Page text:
Close Inspection of Marseilles Dam reveals damaged gates

9th Coast Guard District News
MARSEILLES, Ill. — A closer inspection Monday of the Marseilles Dam by Unified Command representatives confirmed that damage resulted from seven barges that broke loose from a tow and came to rest against the dam on Thursday.

The Unified Command consists of the U.S. Coast Guard, U.S. Army Corps of Engineers and the Ingram Barge Company.

On Sunday evening after water levels receded, the Army Corps of Engineers determined that gates two and three anchorage systems are broken and not operable. Gates four, five and six are not operable due to interference from floating barges. Gates one, seven and eight are operational and will be operated today in order to regulate the navigation pool levels.

Representatives of the Unified Command have stated that the damage to the gates will not pose additional flooding risk to downstream communities. However, as the water levels continue to recede, the decrease in water depth of the the pool between Marseilles Lock and Dam and the Dresden Island Lock and Dam, which could in turn lead to decrease in navigation depth of the Illinois River and significantly impact its usage.

“We are working closely within the Unified Command and the maritime community to ensure the safety of personnel while we work to recover the maritime transportation system,” said Capt. Matt Sibley, commanding officer of Coast Guard Sector Lake Michigan.

A salvage team from the Coast Guard’s Atlantic Strike Team, along with representatives from Ingram Barge Company and other salvage contractors, are gathering this evening on site to evaluate the situation and formulate a salvage plan that may begin as early as tomorrow.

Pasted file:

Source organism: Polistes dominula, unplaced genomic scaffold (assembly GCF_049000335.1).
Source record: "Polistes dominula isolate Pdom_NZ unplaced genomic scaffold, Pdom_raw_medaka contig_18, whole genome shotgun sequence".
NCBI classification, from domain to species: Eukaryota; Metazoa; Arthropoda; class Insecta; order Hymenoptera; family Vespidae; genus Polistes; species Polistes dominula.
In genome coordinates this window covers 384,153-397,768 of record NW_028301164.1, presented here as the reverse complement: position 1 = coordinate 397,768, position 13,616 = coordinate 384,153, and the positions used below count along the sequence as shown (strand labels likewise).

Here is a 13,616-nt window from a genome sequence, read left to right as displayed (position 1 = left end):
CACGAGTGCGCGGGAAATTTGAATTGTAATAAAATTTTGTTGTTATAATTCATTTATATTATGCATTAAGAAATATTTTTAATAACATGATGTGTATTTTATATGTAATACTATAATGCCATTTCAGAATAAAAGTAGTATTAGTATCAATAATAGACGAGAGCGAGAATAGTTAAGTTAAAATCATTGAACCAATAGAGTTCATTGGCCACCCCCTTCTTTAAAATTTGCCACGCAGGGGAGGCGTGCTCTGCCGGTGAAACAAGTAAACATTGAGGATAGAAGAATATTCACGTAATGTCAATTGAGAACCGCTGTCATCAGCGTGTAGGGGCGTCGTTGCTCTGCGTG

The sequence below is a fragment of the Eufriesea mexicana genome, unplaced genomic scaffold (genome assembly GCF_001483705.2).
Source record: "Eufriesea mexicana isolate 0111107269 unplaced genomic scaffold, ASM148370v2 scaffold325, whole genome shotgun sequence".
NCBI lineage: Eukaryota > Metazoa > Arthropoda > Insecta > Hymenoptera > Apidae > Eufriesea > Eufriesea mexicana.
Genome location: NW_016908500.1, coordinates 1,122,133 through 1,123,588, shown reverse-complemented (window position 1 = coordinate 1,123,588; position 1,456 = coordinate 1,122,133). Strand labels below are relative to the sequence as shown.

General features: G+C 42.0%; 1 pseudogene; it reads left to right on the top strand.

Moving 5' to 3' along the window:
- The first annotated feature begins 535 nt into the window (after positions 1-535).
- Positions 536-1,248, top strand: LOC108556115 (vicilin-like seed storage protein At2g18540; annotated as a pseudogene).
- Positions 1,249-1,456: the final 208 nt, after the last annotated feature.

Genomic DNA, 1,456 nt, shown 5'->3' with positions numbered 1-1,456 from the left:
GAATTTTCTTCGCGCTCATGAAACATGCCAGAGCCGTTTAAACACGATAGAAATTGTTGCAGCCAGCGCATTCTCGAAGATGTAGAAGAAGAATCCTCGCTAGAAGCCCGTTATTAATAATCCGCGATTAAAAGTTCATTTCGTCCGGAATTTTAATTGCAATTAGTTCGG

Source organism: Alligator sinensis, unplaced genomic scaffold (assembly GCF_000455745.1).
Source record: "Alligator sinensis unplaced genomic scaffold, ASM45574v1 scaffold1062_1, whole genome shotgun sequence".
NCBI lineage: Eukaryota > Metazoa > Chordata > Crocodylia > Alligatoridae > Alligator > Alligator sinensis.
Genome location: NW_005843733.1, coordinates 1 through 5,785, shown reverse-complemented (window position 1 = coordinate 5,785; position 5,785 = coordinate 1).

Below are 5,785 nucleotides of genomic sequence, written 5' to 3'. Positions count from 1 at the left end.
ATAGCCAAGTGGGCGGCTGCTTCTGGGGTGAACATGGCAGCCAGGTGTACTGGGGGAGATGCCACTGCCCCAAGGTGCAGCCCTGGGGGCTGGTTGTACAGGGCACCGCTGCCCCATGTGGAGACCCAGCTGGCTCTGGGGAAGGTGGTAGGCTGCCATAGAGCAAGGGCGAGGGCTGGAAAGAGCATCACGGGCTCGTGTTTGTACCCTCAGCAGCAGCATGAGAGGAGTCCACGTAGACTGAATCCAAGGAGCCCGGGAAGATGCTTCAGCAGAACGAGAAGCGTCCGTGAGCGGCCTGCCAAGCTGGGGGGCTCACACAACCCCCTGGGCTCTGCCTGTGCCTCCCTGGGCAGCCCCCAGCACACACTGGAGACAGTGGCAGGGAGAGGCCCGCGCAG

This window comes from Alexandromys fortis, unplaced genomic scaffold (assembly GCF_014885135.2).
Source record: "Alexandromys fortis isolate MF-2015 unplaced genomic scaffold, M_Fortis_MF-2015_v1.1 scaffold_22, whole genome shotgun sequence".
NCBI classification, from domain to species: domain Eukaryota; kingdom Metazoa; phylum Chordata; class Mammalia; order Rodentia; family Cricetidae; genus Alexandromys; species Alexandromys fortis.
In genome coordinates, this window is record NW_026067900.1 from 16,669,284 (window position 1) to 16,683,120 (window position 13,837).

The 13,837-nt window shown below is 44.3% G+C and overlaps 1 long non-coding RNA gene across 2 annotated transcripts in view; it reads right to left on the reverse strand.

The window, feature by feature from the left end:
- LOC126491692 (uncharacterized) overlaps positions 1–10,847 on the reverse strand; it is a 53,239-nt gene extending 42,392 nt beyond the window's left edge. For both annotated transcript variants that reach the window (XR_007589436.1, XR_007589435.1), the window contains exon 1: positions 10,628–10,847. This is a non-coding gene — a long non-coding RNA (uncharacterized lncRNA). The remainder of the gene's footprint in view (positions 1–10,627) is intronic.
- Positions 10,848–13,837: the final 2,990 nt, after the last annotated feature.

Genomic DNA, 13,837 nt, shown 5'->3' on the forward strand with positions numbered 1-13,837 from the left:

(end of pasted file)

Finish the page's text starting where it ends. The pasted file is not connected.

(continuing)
“Ingram is in the process of moving extensive salvage resources to the scene. Salvage equipment is already located in the pool and it is our hope to begin salvage operations with this local equipment as soon as river conditions safely permit us to do so,” said Scott Noble, senior vice president of Ingram Barge Company.

Earlier today, Maj. Gen. John Peabody and Col. Mark Deschenes of the U.S. Army Corp of Engineers and Cmdr. Jason Neubauer of the U.S. Coast Guard, participated in an overflight assessment of the area. They also met with Marseilles Mayor Patti Smith and Police Chief James Hovious to brief them of the situation.

“The dam is considered critical infrastructure to the Illinois Waterway and our main priority is to safely restore its condition,” said Mike Cox, chief of operations division for the U.S. Army Corps of Engineers, Rock Island District.

Four of the seven barges are sunk. There are no reports of pollution.

The UTV Dale A. Heller was downbound on the Illinois River, approaching the entrance to the Marseilles Lock canal Thursday, when strong river currents resulting from heavy rains redirected part of the tow toward the dam.

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